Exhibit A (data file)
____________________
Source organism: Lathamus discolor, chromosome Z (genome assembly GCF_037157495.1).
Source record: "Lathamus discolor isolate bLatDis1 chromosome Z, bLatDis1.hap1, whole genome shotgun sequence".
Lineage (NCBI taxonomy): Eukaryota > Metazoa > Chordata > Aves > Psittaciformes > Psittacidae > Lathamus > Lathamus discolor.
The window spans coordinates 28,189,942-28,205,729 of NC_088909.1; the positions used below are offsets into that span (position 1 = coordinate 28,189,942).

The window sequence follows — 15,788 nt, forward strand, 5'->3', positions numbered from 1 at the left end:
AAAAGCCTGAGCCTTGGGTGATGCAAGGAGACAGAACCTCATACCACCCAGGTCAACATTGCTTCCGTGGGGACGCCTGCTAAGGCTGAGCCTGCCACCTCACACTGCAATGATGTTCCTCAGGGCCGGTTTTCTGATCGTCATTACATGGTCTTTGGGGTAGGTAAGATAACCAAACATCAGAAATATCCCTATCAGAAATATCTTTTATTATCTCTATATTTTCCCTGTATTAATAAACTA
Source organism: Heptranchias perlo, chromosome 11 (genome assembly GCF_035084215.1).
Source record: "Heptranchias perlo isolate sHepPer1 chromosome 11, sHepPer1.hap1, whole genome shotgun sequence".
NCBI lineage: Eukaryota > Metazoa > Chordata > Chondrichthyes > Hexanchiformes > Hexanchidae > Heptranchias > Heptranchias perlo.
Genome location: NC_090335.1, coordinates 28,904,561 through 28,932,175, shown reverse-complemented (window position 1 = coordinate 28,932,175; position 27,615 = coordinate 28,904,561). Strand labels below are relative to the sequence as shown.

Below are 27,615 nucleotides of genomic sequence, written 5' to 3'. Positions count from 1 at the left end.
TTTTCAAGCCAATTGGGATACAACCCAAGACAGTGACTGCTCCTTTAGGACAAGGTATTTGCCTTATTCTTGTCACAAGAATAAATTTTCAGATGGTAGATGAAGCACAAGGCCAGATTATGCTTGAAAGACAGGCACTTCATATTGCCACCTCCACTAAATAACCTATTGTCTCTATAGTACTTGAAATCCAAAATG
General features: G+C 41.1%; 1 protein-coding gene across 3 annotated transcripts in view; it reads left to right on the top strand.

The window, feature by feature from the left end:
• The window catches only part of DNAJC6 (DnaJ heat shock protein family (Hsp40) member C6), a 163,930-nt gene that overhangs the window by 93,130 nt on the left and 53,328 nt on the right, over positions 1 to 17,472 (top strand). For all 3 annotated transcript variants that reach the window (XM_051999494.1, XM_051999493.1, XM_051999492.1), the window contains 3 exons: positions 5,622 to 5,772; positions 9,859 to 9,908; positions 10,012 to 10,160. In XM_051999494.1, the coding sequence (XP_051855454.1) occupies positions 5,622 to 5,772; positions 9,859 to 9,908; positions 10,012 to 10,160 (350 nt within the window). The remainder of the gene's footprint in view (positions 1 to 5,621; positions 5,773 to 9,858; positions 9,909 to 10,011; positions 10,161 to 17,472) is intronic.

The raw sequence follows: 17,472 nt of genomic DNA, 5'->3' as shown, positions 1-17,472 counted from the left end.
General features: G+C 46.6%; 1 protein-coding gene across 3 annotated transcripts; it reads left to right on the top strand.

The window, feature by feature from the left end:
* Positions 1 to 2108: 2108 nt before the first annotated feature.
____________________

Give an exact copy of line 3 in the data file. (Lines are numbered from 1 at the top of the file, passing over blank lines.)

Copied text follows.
Lineage (NCBI taxonomy): Eukaryota > Metazoa > Chordata > Aves > Psittaciformes > Psittacidae > Lathamus > Lathamus discolor.